Finding Your Voice: Building Self-Esteem Through CreativityOz Spies
Kate Torres is a high school sophomore who wrote a very personal song about her father, a song most girls her age might not have the confidence to create. But with the help of a nonprofit organization and a professional band, Kate was given the opportunity, encouragement, and support to share her song and make her story heard.
Attendance Records is the nonprofit that helped her find her voice through poetry and songwriting, and encouraged her to have the confidence to step out and speak, and have her words recorded by a professional band! It’s all a part of the group’s inspiring mission:
Attendance Records is dedicated to bringing creativity back into schools by connecting teachers and students with local writers, artists and musicians. By providing students with the opportunity to design, write and produce their own album, students will build confidence skills that will result in discovering what makes them unique.
The Austin-based group has worked with over 100 kids, including many high school students who hope to be the first in their families to attend college, and youth from the Texas School for the Blind and Visually Impaired.
This is more than just lip-service to self-esteem. It’s providing kids with the chance to take risks, to explore their passions, to find their strengths, and to uncover and share their voices.
Attendance Records Executive Director, Jenna Carrens, provided a bit more information about the process itself. She told me, “We build a safe classroom environment where students are respectful, encouraging, and proud of the work they share. Of course our whole creative community does not instantly happen after our first class, or even our second, or third. It’s a process of building trust, respect, and motivation. I think that being an integral member in the making of such a complex project from start to finish that combines such talented members of the community (musicians, designers, artists, writers, etc.) is the ultimate confidence booster.”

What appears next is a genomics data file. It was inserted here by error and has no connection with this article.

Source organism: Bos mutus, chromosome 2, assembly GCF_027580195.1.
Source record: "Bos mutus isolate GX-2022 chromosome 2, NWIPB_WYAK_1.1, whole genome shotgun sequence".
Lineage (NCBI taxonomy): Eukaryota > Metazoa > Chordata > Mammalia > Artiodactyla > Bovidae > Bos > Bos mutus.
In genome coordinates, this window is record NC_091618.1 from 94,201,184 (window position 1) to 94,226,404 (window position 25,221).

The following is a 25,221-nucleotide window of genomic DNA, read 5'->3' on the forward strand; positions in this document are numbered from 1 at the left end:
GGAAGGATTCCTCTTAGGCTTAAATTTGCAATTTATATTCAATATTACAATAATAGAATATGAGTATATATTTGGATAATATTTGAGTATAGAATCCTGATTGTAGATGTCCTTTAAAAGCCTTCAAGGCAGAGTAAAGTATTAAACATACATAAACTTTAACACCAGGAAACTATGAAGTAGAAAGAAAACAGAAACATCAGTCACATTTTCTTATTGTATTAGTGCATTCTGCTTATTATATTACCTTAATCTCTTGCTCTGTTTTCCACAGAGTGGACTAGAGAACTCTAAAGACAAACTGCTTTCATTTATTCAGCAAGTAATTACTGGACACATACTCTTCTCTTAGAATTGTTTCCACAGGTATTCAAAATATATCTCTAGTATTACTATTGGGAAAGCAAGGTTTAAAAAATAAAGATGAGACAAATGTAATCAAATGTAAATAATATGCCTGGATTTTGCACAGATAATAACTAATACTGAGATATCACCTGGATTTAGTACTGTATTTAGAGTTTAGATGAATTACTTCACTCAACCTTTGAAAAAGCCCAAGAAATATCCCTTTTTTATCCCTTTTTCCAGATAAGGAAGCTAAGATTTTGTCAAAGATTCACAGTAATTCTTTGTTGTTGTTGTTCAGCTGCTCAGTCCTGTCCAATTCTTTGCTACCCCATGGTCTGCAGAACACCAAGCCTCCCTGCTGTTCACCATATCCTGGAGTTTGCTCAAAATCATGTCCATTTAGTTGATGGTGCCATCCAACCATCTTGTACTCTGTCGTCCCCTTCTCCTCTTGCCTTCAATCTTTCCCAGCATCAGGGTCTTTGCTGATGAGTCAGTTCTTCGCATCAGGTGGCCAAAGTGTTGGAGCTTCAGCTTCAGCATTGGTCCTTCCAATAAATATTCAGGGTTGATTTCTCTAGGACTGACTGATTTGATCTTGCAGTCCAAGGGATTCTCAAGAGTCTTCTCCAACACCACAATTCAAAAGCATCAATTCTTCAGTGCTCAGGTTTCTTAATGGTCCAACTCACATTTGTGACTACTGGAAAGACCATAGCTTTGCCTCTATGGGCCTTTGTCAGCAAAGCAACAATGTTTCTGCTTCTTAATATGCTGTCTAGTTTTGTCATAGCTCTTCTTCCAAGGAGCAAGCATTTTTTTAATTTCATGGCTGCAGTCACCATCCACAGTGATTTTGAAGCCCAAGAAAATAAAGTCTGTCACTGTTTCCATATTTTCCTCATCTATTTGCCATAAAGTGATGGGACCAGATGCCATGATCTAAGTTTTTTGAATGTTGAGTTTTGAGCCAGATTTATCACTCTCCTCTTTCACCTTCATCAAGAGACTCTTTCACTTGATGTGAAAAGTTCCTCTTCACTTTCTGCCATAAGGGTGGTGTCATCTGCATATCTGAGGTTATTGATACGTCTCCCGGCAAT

What can we, as parents, learn from this? Some powerful lessons about deep trust, making space for vulnerability, and supporting our kids as they work through challenging, complex projects over time.
“One of the main things I’ve learned from this program is that in order for a student to fully commit to something, they need to feel trusted and supported. I don’t mean trusted in a way that means turning homework in on time but, trusted in way that your student feels comfortable sharing their vulnerable feelings with you because they value your feedback especially when things might not be so great. Being supportive mirrors that. Allow your student to express their emotions and thoughts creatively and encourage them to share their work at a family dinner or holiday get together. Give your student something to work towards from start to finish, whether that be putting together a puzzle and framing it on the wall, or reading a Shel Silverstein story and trying to imitate his writing style to create an original piece. Your trust and support will not only boost your student’s self esteem, it will give them the courage to pursue their own unique interests.”
Courage to pursue their own unique interests … that’s certainly something I want for my children. It’s exciting to see an organization doing just that for a group of students in Austin.
Attendance Records is doing amazing things. You can learn more about their work here.
Here’s the full video of Kate Torres’ song: [videopost src=’http://www.youtube.com/watch?v=fyIGv2WTNeA&feature=player_embedded#t=13′]